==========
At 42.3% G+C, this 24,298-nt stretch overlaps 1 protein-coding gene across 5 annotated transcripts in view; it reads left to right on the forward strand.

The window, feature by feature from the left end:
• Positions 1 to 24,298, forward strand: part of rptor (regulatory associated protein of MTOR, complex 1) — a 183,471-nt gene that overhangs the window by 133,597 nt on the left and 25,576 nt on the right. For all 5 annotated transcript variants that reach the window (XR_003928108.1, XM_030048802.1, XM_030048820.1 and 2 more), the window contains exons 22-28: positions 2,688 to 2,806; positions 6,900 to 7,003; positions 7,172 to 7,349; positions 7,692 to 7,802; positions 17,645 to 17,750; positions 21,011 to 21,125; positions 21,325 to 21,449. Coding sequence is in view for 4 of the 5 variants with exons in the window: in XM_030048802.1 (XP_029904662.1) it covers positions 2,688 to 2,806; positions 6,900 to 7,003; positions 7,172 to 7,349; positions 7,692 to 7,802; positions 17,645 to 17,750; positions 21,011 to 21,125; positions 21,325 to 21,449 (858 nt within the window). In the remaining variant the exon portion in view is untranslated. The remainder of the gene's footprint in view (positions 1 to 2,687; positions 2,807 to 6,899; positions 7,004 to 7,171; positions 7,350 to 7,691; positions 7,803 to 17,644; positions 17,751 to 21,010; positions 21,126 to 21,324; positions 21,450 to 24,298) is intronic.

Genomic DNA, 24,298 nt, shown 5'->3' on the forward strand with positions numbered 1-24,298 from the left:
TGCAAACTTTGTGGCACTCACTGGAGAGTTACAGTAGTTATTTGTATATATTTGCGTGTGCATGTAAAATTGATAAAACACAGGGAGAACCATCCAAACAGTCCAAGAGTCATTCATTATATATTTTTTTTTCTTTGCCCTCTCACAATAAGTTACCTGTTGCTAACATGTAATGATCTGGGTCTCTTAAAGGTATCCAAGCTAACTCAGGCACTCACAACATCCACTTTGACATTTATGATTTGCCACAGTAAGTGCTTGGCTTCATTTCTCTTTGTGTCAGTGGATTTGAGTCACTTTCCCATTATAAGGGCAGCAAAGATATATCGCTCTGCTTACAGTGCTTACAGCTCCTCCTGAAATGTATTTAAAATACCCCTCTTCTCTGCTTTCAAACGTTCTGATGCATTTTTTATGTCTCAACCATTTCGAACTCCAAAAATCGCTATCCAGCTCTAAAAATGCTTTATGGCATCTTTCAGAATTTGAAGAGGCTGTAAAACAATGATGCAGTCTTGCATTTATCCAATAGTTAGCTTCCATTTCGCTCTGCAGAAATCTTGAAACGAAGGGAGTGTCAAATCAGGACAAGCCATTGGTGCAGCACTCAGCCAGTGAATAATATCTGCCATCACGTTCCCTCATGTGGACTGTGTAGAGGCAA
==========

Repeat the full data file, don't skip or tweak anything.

At 42.3% G+C, this 24,298-nt stretch overlaps 1 protein-coding gene across 5 annotated transcripts in view; it reads left to right on the forward strand.

The window, feature by feature from the left end:
• Positions 1 to 24,298, forward strand: part of rptor (regulatory associated protein of MTOR, complex 1) — a 183,471-nt gene that overhangs the window by 133,597 nt on the left and 25,576 nt on the right. For all 5 annotated transcript variants that reach the window (XR_003928108.1, XM_030048802.1, XM_030048820.1 and 2 more), the window contains exons 22-28: positions 2,688 to 2,806; positions 6,900 to 7,003; positions 7,172 to 7,349; positions 7,692 to 7,802; positions 17,645 to 17,750; positions 21,011 to 21,125; positions 21,325 to 21,449. Coding sequence is in view for 4 of the 5 variants with exons in the window: in XM_030048802.1 (XP_029904662.1) it covers positions 2,688 to 2,806; positions 6,900 to 7,003; positions 7,172 to 7,349; positions 7,692 to 7,802; positions 17,645 to 17,750; positions 21,011 to 21,125; positions 21,325 to 21,449 (858 nt within the window). In the remaining variant the exon portion in view is untranslated. The remainder of the gene's footprint in view (positions 1 to 2,687; positions 2,807 to 6,899; positions 7,004 to 7,171; positions 7,350 to 7,691; positions 7,803 to 17,644; positions 17,751 to 21,010; positions 21,126 to 21,324; positions 21,450 to 24,298) is intronic.

Genomic DNA, 24,298 nt, shown 5'->3' on the forward strand with positions numbered 1-24,298 from the left:
TGCAAACTTTGTGGCACTCACTGGAGAGTTACAGTAGTTATTTGTATATATTTGCGTGTGCATGTAAAATTGATAAAACACAGGGAGAACCATCCAAACAGTCCAAGAGTCATTCATTATATATTTTTTTTTCTTTGCCCTCTCACAATAAGTTACCTGTTGCTAACATGTAATGATCTGGGTCTCTTAAAGGTATCCAAGCTAACTCAGGCACTCACAACATCCACTTTGACATTTATGATTTGCCACAGTAAGTGCTTGGCTTCATTTCTCTTTGTGTCAGTGGATTTGAGTCACTTTCCCATTATAAGGGCAGCAAAGATATATCGCTCTGCTTACAGTGCTTACAGCTCCTCCTGAAATGTATTTAAAATACCCCTCTTCTCTGCTTTCAAACGTTCTGATGCATTTTTTATGTCTCAACCATTTCGAACTCCAAAAATCGCTATCCAGCTCTAAAAATGCTTTATGGCATCTTTCAGAATTTGAAGAGGCTGTAAAACAATGATGCAGTCTTGCATTTATCCAATAGTTAGCTTCCATTTCGCTCTGCAGAAATCTTGAAACGAAGGGAGTGTCAAATCAGGACAAGCCATTGGTGCAGCACTCAGCCAGTGAATAATATCTGCCATCACGTTCCCTCATGTGGACTGTGTAGAGGCAA